It’s no secret, over the years Tesla Motors has seen its fair share of triumphs and failures. More recently they have been faced with production issues relating to their Model 3, which has seen more than a half-million reservations placed since the company began taking them. At the end of the first quarter of 2018, it was expected that they were going to produce 2,500 units per week. However, as was announced during their earnings call, they have managed to produce 2,200 vehicles a week.
Furthermore, Musk has set these expectations, and when a company’s CEO makes remarks they’re typically taken at face value. The problem here, I believe, is Musk has to learn to under promise and over deliver. It’s a golden rule of sorts that could help Tesla combat it’s currrent trend of missing expectations more and more each quarter. That goes without saying, this quarter they turned a profit, and 2,200 is better than 2,000 or less.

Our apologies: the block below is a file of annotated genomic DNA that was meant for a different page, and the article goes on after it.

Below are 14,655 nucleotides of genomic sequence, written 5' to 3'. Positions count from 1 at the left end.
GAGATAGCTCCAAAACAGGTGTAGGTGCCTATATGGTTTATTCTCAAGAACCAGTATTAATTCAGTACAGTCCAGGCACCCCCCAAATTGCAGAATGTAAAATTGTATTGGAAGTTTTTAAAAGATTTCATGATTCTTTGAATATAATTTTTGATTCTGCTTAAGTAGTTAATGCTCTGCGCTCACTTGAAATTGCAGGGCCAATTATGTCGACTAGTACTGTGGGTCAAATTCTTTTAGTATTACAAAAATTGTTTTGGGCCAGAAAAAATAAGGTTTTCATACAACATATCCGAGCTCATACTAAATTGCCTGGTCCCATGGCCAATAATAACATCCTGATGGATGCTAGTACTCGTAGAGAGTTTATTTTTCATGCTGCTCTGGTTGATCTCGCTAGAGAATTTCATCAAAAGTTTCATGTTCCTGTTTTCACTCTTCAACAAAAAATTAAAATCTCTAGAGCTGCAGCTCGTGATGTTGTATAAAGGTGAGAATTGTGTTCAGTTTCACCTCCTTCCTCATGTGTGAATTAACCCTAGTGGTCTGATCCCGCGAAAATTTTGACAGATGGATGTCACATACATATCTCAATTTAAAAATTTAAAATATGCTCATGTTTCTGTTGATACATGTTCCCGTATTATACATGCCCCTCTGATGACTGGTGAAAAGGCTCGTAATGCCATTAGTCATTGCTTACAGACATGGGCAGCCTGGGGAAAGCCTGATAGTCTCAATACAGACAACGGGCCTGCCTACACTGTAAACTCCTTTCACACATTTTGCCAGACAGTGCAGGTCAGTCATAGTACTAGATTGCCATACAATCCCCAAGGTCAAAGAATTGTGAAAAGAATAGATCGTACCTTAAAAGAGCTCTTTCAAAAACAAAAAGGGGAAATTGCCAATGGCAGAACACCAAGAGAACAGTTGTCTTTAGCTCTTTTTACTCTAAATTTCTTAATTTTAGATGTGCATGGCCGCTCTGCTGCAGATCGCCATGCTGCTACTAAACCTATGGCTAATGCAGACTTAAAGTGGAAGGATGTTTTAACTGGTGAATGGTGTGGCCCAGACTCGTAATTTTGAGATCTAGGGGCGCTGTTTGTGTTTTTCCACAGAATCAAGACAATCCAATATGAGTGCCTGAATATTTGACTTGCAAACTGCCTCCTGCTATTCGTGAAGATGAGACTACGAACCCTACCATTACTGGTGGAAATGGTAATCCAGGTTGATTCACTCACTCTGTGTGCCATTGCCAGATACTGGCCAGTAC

Nevertheless, Musk is now saying that the Model Y, which is due to start production in 2020, will be a revolution in manufacturing. By throwing away the 12-volt battery architecture, they will be better positioned to reduce the required electronic wiring for this model. Therefore, they’ll also be able to add more robots to the manufacturing line. This situation starkly contrasts previously made remarks by Musk, that Tesla may have misstepped by going all in with automation.
The mixed messages, and broken promises in the long run could lead to some major issues for the auto maker. I’m sure that I’m not the only one who feels this way, and for Musk to be a little more aware of what he says and when he says it, the result would speak for themselves. As a consumer, I want to have faith. What Tesla is doing is really changing the game and has been for some time now, but where are they going and how difficult will that road be? Is it a smart move to maintain optimistic outlook on a company constantly faced with quality issues as well? That is pushing harder on automation? Suppose, for the moment it’s anyone’s guess.